Post-Napoleonic depression

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The post-Napoleonic depression was an economic depression in Europe and the United States after the end of the Napoleonic Wars in 1815.

In England and Wales, an agricultural depression led to the passage of the Corn Laws (which were to polarize British politics for the next three decades), and placed great strain on the system of poor relief inherited from Elizabethan times.[1]

Also, after the end of the Napoleonic Wars in 1815, a brief boom in textile manufacture in England was followed by periods of chronic industrial economic depression, particularly among textile weavers and spinners (the textile trade was concentrated in Lancashire).[2] Weavers who could have expected to earn 15 shillings for a six-day week in 1803, saw their wages cut to 5 shillings or even 4s 6d by 1818.[3] The industrialists, who were cutting wages without offering relief, blamed market forces generated by the aftershocks of the Napoleonic Wars.[3]

At the same time, the Corn Laws (the first of which was passed in 1815) exacerbated the situation. They imposed a tariff on foreign grain in an effort to protect English grain producers (agricultural landowners). The cost of food for working people rose as people were forced to buy the more expensive and lower quality British grain, and periods of famine and chronic unemployment ensued, increasing the desire for political reform both in Lancashire and in the country at large.[4][5]

In Scotland, the depression ended in 1822.[6]

Samuel Jackson of Pennsylvania theorised that the Panic of 1819 and resulting depression in the United States were caused by the post-Napoleonic depression, holding that the end of the Napoleonic wars had led to the collapse of export markets and resulting underconsumption.[7]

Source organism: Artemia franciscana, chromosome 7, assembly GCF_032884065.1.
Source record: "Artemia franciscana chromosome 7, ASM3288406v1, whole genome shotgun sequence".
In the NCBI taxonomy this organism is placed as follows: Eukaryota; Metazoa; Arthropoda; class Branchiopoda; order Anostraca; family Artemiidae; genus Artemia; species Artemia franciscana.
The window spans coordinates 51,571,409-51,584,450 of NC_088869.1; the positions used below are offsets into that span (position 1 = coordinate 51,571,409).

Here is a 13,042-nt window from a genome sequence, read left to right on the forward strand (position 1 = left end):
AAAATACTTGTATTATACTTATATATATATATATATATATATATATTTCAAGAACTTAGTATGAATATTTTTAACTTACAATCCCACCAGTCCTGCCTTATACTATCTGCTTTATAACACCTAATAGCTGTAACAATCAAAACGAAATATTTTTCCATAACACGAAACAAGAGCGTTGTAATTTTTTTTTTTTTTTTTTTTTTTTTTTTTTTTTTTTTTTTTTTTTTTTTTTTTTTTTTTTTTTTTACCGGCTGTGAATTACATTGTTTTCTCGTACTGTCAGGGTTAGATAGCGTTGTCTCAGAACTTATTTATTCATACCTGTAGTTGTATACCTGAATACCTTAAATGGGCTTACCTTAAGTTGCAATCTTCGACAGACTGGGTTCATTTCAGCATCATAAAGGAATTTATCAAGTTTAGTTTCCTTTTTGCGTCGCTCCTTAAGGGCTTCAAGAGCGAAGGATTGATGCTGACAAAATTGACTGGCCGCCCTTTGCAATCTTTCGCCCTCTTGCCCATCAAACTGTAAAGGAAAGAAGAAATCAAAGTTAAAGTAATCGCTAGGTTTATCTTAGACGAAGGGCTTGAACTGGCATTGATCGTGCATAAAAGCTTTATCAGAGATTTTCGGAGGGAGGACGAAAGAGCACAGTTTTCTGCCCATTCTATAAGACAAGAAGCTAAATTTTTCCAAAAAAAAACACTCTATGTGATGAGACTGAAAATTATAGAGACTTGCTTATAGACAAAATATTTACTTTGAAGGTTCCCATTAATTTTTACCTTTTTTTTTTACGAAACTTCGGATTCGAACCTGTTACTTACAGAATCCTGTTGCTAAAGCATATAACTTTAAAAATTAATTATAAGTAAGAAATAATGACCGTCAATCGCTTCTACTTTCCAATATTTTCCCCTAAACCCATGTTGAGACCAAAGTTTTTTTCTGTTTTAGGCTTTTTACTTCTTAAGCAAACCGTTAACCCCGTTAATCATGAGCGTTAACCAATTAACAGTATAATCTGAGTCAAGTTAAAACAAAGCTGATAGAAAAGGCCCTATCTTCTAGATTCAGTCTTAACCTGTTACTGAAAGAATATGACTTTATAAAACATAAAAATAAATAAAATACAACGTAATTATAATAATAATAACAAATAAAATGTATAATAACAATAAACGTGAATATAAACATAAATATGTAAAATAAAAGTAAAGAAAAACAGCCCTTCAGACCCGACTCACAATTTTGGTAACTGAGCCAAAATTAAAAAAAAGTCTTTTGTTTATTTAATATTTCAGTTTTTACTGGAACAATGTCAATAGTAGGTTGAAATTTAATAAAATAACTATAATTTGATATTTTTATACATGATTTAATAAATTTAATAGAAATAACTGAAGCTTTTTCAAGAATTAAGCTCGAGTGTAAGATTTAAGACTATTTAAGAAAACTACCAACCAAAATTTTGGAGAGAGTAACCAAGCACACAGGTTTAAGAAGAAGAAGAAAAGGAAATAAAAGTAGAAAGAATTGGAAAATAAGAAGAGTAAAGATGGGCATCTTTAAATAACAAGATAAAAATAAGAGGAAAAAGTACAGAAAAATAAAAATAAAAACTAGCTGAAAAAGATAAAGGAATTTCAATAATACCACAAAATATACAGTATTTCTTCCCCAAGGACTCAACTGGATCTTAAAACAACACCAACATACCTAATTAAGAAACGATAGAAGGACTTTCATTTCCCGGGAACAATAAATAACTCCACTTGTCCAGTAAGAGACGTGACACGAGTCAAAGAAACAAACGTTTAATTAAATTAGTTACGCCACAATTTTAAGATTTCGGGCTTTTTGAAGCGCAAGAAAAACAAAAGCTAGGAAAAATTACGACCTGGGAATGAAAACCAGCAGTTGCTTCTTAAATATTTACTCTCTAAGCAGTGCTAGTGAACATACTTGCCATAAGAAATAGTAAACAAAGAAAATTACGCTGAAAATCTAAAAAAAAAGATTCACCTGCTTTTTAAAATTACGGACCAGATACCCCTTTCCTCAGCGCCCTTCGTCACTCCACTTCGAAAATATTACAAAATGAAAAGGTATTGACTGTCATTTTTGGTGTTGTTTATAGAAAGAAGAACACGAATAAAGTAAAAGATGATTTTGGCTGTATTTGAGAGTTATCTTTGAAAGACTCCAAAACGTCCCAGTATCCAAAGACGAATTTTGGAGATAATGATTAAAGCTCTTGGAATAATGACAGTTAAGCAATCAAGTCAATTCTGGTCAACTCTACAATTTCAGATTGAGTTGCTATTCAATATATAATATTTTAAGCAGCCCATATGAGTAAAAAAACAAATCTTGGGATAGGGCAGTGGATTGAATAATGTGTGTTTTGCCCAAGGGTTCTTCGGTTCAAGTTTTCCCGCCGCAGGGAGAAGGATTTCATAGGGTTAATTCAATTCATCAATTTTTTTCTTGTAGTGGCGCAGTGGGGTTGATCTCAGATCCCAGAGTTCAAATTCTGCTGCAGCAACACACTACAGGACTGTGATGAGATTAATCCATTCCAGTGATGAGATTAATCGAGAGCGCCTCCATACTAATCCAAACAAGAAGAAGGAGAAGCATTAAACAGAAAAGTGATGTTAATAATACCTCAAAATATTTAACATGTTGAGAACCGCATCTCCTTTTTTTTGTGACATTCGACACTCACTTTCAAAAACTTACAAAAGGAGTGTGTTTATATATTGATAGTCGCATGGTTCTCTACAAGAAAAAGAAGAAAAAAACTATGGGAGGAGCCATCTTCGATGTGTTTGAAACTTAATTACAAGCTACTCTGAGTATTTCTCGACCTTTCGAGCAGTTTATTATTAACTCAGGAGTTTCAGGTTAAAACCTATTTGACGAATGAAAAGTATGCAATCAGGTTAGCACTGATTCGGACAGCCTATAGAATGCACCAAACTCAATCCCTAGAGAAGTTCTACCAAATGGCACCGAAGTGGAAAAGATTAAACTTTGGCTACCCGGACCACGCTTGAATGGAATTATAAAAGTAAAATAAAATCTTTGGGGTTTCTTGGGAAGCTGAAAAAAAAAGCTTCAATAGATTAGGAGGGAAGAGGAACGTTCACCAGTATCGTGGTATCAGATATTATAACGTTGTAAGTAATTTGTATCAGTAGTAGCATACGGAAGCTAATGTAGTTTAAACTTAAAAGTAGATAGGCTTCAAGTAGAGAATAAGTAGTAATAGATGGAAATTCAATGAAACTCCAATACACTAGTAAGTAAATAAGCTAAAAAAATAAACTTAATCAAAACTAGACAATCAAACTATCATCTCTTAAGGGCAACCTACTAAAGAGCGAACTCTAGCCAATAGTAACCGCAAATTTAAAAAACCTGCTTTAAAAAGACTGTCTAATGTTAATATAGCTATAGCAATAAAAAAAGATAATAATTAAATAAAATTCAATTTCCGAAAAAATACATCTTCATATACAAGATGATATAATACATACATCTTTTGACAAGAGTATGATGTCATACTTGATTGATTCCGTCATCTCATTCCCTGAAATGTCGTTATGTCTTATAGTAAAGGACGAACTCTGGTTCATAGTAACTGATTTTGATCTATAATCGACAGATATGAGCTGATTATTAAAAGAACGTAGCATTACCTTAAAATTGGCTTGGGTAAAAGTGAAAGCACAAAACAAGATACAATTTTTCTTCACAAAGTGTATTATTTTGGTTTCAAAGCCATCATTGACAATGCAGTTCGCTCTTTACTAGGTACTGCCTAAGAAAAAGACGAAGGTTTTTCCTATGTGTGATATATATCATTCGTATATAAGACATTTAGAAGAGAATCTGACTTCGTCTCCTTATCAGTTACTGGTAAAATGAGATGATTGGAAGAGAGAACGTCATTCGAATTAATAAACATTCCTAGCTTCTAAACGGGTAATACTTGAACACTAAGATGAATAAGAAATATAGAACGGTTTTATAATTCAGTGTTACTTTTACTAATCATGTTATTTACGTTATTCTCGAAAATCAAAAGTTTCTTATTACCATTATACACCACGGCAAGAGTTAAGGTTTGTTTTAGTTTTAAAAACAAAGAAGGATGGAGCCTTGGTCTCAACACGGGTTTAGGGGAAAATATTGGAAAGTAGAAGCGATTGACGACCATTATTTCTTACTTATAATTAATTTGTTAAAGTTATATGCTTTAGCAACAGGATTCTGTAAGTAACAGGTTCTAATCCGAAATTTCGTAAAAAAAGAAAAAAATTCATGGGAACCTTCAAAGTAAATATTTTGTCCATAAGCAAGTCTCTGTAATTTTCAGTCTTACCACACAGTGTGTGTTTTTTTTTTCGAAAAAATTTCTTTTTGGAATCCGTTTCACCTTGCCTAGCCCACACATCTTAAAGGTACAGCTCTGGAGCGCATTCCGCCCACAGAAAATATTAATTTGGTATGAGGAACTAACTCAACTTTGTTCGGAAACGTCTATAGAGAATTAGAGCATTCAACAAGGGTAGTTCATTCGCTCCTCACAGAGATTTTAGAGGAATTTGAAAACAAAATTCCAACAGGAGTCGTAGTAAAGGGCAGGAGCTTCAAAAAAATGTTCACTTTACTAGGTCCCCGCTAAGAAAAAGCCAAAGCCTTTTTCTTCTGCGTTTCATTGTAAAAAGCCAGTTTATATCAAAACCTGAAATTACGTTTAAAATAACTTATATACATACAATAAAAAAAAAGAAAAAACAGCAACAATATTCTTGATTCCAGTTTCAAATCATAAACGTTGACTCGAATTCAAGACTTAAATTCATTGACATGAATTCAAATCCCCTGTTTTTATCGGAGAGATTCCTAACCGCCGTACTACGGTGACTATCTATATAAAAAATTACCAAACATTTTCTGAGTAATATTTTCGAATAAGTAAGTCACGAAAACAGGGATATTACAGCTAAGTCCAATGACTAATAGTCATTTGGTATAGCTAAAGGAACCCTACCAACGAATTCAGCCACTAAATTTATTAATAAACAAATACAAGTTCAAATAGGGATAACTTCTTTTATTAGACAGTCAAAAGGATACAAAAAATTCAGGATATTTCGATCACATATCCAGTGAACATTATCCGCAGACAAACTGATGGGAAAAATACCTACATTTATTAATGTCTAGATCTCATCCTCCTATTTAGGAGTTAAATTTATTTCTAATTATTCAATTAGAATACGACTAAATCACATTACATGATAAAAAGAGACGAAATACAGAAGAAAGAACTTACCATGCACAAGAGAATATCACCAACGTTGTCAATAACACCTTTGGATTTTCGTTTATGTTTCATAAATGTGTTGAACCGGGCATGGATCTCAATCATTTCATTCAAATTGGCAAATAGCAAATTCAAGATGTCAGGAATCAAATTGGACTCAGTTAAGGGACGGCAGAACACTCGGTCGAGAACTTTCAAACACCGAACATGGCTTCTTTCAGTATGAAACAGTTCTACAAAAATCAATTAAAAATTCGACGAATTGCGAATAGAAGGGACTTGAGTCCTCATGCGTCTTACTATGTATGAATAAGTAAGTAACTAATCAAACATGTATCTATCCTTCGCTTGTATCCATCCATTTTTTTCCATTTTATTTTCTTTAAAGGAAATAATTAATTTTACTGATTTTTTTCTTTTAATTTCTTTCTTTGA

References

  1. ^ Lord Ernle, English Farming Past and Present. Fifth Edition. (London: Longmans, Green & Co., Ltd. 1936), Chapter XV: Agricultural Depression and the Poor Law 1813-37
  2. ^ Frangopulo, N. J. (1977), Tradition in Action: The Historical Evolution of the Greater Manchester County, EP Publishing, p. 30, ISBN 978-0-7158-1203-7
  3. ^ a b Hernon, Ian (2006), Riot!: Civil Insurrection from Peterloo to the Present Day, Pluto Press, p. 22, ISBN 978-0-7453-2538-5
  4. ^ Farrer, William; Brownbill, John (2003–2006) [1911]. "The city and parish of Manchester: Introduction". The Victoria history of the county of Lancaster. – Lancashire. Vol.4. University of London & History of Parliament Trust. Retrieved 27 March 2008.
  5. ^ Glen, Robert (1984), Urban workers in the early Industrial Revolution, Croom Helm, pp. 194–252, ISBN 0-7099-1103-3
  6. ^ Richard Saville (1996). Bank of Scotland: a history, 1695-1995. Edinburgh University Press. p. 484. ISBN 978-0-7486-0757-0. Retrieved 9 March 2011.
  7. ^ Murray N. Rothbard, The Panic Of 1819: Reactions and Policies, p.213

Further reading

  • Browning, Andrew H. The Panic of 1819: The First Great Depression (2019) Comprehensive scholarly history of the era in the United States; ch 1
  • Roger J. P. Kain; Hugh C. Prince (20 April 2006). The Tithe Surveys of England and Wales. Cambridge University Press. pp. 28–30. ISBN 978-0-521-02431-0. Retrieved 9 March 2011.
  • Fussell, G.E. and Compton, M. 'Agricultural adjustments after the Napoleonic Wars', Economic History, III, no. 14. London, 1939 doi:10.1215/00182702-1-2-306
  • Hollander, Samuel. "Malthus and the post-Napoleonic depression." History of Political Economy 1.2 (1969): 306-335. Online
  • O'Brien, Patrick Karl. "The impact of the revolutionary and Napoleonic Wars, 1793-1815, on the long-run growth of the British economy." Review (Fernand Braudel Center) 12.3 (1989): 335-395. Online
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